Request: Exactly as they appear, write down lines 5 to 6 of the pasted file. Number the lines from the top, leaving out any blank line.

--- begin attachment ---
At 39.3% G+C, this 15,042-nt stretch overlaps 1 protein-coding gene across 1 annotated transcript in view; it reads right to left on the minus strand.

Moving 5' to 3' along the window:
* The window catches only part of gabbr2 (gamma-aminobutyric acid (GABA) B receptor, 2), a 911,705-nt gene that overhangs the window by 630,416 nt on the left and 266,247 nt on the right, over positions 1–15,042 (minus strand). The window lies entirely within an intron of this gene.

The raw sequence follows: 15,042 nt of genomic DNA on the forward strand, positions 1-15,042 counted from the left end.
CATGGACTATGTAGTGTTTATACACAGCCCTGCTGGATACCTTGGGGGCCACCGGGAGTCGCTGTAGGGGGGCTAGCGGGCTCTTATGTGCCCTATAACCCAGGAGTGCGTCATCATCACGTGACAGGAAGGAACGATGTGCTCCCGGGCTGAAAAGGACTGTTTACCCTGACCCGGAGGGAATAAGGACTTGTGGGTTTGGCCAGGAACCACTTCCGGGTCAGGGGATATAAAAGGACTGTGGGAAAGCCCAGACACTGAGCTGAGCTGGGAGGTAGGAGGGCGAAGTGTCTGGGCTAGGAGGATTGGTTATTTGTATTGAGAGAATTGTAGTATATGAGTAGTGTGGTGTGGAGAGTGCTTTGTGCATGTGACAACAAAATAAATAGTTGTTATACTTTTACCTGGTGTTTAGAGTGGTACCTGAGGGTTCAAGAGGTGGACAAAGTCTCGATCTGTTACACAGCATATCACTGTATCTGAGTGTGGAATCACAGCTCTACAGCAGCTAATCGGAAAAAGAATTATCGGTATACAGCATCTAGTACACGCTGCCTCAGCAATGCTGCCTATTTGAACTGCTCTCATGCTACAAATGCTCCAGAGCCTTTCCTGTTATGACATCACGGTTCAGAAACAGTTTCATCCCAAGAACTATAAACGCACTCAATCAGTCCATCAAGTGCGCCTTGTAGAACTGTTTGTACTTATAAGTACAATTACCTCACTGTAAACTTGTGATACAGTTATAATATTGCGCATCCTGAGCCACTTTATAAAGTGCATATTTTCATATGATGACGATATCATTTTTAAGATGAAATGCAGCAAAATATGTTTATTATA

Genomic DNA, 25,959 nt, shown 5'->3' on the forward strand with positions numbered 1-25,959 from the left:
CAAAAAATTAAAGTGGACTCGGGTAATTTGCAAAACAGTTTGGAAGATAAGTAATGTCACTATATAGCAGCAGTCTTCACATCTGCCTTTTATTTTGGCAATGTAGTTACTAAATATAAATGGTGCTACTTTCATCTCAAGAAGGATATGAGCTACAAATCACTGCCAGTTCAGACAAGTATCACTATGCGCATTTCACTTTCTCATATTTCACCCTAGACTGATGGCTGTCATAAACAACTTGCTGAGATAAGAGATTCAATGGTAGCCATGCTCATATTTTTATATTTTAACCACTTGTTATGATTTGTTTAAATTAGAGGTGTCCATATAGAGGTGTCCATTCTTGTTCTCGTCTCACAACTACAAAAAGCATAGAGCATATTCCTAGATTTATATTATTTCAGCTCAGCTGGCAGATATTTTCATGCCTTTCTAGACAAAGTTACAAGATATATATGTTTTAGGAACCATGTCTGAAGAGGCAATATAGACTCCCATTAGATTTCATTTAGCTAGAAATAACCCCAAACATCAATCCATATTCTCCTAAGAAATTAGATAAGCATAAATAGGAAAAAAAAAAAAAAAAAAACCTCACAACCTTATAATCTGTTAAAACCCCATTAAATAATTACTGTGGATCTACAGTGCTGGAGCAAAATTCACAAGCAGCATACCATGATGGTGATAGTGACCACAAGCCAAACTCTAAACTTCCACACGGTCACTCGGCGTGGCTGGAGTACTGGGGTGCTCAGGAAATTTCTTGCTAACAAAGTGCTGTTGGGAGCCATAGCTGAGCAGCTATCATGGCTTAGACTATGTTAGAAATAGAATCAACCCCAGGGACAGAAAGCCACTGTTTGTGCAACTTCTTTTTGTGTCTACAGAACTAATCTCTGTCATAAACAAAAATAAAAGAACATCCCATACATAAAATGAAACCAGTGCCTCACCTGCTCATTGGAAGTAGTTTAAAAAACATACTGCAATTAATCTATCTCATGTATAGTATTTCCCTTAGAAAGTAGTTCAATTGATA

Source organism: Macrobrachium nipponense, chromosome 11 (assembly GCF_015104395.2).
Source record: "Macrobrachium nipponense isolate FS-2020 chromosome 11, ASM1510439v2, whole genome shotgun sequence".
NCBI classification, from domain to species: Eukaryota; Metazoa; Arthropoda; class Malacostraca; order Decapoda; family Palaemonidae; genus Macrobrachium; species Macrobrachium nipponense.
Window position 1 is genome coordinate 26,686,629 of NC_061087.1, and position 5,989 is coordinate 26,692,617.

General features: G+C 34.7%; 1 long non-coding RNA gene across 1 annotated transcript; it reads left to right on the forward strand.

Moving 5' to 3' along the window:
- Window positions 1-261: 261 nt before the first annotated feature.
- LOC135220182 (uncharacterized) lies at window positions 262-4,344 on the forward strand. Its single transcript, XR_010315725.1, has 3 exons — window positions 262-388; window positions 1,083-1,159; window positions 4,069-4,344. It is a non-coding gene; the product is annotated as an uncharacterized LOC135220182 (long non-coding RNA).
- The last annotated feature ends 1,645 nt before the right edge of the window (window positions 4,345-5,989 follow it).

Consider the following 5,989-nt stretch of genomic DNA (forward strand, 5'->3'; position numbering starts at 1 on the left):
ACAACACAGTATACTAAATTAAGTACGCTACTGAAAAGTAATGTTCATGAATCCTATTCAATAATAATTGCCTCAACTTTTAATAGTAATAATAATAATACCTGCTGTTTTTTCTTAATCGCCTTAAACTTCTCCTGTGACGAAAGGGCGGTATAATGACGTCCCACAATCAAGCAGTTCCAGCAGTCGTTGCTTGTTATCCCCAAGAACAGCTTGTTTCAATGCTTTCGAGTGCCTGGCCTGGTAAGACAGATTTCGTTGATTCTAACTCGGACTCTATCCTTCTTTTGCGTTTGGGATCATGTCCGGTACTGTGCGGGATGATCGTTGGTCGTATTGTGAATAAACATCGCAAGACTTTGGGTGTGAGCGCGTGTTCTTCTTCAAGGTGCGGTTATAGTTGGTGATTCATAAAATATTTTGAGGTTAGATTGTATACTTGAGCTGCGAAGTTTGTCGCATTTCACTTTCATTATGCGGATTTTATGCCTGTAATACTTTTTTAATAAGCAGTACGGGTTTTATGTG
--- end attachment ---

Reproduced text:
CATGGACTATGTAGTGTTTATACACAGCCCTGCTGGATACCTTGGGGGCCACCGGGAGTCGCTGTAGGGGGGCTAGCGGGCTCTTATGTGCCCTATAACCCAGGAGTGCGTCATCATCACGTGACAGGAAGGAACGATGTGCTCCCGGGCTGAAAAGGACTGTTTACCCTGACCCGGAGGGAATAAGGACTTGTGGGTTTGGCCAGGAACCACTTCCGGGTCAGGGGATATAAAAGGACTGTGGGAAAGCCCAGACACTGAGCTGAGCTGGGAGGTAGGAGGGCGAAGTGTCTGGGCTAGGAGGATTGGTTATTTGTATTGAGAGAATTGTAGTATATGAGTAGTGTGGTGTGGAGAGTGCTTTGTGCATGTGACAACAAAATAAATAGTTGTTATACTTTTACCTGGTGTTTAGAGTGGTACCTGAGGGTTCAAGAGGTGGACAAAGTCTCGATCTGTTACACAGCATATCACTGTATCTGAGTGTGGAATCACAGCTCTACAGCAGCTAATCGGAAAAAGAATTATCGGTATACAGCATCTAGTACACGCTGCCTCAGCAATGCTGCCTATTTGAACTGCTCTCATGCTACAAATGCTCCAGAGCCTTTCCTGTTATGACATCACGGTTCAGAAACAGTTTCATCCCAAGAACTATAAACGCACTCAATCAGTCCATCAAGTGCGCCTTGTAGAACTGTTTGTACTTATAAGTACAATTACCTCACTGTAAACTTGTGATACAGTTATAATATTGCGCATCCTGAGCCACTTTATAAAGTGCATATTTTCATATGATGACGATATCATTTTTAAGATGAAATGCAGCAAAATATGTTTATTATA

Genomic DNA, 25,959 nt, shown 5'->3' on the forward strand with positions numbered 1-25,959 from the left: